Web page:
Preface: this is not a question about how to use build types and product flavors in an Android app. I understand the basic concepts involved. This question is more about trying to understand which configuration should be specified in a build type, which configuration should be specified in a product flavor, and whether any distinction is actually necessary.
This week, I’ve been learning more about gradle configuration for Android apps. I initially thought I had a good handle on build types vs product flavors, but the deeper I got into the documentation the more I realized the distinction between the two was not clear to me at all.
Since there is a well-defined hierarchy (in the sense that properties specified in build types take precedence over those specified in product flavors), I don’t understand why there is a need to distinguish between build types and product flavors at all. Would it not be better to merge all properties and methods into the product flavor DSL object, and then just treat build type as a (default) flavor dimension?
Some concrete examples that led to my confusion:
signingConfigproperty can be set in both build types and product flavors… but
minifyEnabled(and, I assume,
shrinkResources?) can only be configured in build types.
applicationIdcan only be specified in product flavors… and
applicationIdSuffixcan only be specified in build types!?
The actual question(s):
Given the above examples: is there a clear distinction between the roles of build types vs product flavors?
If so, what is the best way to understand it?
If not, is the plan to eventually merge build types and product flavors into a single configurable DSL object?
Expanding on what @CommonsWare said in the comments, the basic idea is that build types are for different builds of your application that aren’t functionally different — if you have a debug and release version of your app, they’re the same app, but one contains debugging code, maybe more logging, etc., and the other is streamlined and optimized and possibly obfuscated via ProGuard. With flavors, the intent is that the app is notably different in some way. The clearest example would be a free vs. a paid version of your app, but developers may also differentiate based on where it’s being distributed (which could affect in-app billing API use).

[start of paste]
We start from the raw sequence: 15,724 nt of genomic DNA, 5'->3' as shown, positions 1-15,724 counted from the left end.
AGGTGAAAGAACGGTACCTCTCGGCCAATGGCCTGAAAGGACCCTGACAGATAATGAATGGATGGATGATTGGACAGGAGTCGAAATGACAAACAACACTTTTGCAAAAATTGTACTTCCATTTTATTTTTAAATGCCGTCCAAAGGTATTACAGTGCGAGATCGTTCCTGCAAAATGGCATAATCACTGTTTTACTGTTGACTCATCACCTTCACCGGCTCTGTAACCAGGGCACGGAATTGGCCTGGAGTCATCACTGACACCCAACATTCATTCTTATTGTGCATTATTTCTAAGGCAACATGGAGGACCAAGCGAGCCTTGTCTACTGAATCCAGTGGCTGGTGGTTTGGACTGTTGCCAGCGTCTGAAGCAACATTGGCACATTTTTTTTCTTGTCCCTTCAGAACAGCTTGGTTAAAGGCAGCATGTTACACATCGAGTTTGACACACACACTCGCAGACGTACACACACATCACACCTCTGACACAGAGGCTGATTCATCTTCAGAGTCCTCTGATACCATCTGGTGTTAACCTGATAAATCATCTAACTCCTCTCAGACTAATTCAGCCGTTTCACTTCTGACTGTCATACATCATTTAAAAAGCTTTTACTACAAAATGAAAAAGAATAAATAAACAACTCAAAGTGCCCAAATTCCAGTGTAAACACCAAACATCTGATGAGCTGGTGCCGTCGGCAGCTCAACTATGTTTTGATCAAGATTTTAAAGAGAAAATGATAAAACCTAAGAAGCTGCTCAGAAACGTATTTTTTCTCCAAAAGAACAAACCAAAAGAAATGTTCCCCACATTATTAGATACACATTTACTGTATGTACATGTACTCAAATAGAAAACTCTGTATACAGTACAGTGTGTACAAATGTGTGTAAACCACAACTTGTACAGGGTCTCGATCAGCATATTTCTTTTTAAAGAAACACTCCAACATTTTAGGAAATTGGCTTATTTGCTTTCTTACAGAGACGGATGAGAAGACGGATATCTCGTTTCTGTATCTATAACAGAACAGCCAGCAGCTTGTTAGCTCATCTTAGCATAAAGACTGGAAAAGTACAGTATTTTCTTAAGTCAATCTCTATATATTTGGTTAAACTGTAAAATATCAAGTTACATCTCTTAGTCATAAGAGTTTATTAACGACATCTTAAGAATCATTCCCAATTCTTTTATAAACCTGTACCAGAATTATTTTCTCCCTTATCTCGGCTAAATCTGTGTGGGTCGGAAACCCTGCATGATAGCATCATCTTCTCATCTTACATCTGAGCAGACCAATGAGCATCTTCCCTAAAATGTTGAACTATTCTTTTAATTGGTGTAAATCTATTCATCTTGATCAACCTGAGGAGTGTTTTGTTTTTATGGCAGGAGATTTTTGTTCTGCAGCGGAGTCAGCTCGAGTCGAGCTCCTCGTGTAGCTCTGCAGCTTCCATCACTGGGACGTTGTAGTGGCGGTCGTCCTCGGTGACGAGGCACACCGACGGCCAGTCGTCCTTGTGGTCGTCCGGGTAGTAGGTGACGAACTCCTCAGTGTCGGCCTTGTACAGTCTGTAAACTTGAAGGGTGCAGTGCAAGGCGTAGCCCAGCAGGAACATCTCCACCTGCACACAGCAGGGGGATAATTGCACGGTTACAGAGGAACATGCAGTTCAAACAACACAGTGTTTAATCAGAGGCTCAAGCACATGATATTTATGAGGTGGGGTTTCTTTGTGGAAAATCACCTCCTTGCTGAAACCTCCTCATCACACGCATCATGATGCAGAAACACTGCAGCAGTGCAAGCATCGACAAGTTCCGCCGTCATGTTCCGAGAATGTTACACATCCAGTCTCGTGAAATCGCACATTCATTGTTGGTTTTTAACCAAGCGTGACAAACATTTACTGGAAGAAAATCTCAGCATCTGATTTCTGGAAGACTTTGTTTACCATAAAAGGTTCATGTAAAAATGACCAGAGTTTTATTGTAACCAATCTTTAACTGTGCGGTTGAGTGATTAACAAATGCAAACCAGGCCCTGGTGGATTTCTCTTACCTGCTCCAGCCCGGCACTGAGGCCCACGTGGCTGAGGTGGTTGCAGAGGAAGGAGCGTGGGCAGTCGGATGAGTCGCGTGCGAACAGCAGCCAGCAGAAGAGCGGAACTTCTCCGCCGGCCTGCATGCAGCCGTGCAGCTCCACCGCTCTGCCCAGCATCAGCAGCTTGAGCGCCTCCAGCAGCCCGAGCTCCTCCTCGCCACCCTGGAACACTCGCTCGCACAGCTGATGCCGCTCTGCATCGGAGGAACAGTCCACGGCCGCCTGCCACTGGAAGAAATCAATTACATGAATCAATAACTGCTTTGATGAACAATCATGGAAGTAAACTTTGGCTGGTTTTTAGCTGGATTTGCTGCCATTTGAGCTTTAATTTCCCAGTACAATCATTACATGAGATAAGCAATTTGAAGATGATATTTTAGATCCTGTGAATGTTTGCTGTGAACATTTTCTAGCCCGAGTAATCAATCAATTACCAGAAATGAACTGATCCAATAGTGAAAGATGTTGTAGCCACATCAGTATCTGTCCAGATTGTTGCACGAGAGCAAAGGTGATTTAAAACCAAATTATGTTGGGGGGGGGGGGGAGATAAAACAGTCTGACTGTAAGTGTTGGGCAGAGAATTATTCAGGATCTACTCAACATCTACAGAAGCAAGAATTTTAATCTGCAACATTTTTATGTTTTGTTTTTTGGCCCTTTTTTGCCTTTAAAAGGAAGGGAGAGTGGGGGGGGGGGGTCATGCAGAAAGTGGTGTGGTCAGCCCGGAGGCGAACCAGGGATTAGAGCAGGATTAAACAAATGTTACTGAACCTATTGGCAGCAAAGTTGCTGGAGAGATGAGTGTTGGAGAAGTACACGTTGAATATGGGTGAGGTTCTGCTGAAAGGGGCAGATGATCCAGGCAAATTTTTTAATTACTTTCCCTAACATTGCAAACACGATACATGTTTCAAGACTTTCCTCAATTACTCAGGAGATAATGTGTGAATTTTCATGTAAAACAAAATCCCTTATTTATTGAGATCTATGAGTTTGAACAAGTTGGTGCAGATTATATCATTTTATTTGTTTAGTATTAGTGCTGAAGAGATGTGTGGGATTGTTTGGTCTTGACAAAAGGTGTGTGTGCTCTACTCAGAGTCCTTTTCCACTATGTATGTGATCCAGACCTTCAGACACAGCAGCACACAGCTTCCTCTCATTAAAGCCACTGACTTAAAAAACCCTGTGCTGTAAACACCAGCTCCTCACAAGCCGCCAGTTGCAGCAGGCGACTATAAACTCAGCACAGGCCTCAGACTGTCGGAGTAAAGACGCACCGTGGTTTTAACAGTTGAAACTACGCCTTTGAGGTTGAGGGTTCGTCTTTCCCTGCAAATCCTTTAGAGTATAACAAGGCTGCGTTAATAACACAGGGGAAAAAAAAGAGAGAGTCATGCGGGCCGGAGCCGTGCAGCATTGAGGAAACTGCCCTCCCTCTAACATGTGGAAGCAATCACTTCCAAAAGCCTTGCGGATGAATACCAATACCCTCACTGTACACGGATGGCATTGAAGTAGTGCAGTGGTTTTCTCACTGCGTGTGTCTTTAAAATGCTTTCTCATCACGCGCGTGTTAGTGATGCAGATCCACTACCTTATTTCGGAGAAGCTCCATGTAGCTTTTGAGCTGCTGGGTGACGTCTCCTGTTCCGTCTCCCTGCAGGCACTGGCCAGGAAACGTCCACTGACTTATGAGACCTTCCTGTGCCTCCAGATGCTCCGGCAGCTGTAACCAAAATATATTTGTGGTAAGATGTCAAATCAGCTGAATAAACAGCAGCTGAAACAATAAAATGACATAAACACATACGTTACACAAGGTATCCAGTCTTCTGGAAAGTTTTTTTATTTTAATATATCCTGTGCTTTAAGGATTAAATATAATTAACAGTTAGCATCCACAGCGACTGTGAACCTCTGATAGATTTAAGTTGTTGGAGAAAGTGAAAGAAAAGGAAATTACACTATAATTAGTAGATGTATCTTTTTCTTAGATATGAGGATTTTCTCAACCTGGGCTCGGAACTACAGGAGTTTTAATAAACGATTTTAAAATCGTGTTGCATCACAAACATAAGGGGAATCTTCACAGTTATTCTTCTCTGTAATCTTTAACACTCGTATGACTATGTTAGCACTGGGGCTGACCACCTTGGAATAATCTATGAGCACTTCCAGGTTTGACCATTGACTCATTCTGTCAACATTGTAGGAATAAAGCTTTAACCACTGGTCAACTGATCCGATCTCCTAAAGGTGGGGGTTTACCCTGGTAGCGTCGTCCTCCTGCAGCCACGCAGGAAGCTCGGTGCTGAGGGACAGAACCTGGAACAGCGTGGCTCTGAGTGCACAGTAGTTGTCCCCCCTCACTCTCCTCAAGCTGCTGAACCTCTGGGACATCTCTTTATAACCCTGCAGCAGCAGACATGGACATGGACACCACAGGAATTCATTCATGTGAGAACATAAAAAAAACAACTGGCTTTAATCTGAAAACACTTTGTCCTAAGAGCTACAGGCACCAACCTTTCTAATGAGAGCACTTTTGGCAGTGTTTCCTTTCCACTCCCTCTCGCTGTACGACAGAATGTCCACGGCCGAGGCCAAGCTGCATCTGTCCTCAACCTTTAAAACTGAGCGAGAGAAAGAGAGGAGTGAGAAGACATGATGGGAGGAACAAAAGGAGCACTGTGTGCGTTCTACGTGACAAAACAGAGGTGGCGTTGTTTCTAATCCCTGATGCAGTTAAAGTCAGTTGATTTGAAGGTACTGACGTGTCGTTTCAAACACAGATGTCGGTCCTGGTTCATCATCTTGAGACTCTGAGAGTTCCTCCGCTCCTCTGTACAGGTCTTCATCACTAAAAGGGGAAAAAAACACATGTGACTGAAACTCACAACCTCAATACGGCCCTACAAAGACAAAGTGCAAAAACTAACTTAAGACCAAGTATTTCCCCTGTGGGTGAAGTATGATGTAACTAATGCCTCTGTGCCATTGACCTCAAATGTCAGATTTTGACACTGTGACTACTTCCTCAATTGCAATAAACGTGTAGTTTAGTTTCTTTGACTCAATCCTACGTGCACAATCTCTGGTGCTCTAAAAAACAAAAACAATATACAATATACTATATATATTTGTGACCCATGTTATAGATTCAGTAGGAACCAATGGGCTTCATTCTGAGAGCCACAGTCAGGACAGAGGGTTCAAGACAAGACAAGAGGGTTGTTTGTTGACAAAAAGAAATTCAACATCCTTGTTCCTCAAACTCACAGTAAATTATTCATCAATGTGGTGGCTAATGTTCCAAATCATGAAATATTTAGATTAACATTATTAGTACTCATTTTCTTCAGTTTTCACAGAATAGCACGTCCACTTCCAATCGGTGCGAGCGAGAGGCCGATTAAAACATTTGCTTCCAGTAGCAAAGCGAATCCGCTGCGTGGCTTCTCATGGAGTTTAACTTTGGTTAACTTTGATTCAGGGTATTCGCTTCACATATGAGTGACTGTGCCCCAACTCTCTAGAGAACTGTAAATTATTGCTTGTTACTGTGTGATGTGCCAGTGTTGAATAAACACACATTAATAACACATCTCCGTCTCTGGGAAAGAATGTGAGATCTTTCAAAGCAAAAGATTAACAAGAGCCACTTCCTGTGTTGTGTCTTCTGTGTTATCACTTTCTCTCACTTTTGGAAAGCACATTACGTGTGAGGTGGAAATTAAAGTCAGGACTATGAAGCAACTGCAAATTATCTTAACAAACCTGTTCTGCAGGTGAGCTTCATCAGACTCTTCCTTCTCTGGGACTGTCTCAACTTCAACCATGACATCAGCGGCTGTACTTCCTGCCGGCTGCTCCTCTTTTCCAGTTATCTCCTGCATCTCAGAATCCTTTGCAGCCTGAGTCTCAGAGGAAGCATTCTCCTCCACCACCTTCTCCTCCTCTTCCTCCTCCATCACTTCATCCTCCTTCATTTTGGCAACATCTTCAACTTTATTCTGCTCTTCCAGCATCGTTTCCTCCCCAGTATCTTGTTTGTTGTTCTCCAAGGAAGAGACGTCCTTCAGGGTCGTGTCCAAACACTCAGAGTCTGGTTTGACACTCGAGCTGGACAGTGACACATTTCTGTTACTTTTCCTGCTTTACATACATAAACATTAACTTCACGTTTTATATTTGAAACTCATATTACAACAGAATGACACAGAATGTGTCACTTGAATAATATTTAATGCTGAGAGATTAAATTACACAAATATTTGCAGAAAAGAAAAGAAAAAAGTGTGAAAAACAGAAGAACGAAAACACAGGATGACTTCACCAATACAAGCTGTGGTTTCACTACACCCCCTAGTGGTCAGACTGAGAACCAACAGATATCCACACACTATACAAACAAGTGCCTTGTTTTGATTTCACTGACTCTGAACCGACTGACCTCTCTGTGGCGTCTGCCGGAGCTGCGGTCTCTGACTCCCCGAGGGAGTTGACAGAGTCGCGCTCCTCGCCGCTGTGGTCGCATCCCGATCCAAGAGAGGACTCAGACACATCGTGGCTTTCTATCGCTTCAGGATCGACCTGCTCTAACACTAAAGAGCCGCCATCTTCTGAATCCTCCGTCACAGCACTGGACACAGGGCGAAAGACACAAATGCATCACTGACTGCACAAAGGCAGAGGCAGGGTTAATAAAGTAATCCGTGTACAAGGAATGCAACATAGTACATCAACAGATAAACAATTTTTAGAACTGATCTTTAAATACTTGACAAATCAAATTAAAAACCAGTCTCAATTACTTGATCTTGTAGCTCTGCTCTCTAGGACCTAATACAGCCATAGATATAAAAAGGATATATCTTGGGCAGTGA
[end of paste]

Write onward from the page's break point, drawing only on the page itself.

There are developers that make many, many different versions of a similar app for different customers — an example might be a simple app that opens up a web page in a web view, with different URLs and branding for each version — this is a good use of flavors.
To reiterate, if it’s “the same application”, modulo some differences that aren’t important to the end user, and especially if all of the variants except for one are for your own testing and development use and only one variant will be deployed to end users, then it’s a good candidate for build types. If it’s “a different” application and multiple variants would be deployed to users, then perhaps it’s a candidate for a product flavor.
You’ve already seen that there are some functionality differences between build types and flavors, in that some options are supported for one but not the other. But the concepts are different even though they’re similar, and there’s no plan to merge them together.
buildType configure how we package our app
Flavor configure different classes and resources.
in Flavor1 your MainActivity can do something, and in Flavor2 different implementation
differente App name
Each product flavor can have its own values of the following properties, among others, which are based on the same properties from
Here’s how I distill the difference down to its essence:
buildTypeis the how of the build.
flavoris the what of the build.
build types are used to indicate
debug/release mode with different certificates and enabling
flavors are used to have custom features (for example free or paid version),
minimum and target API levels, device and API requirements like the
drawable so you can have different code and resources in different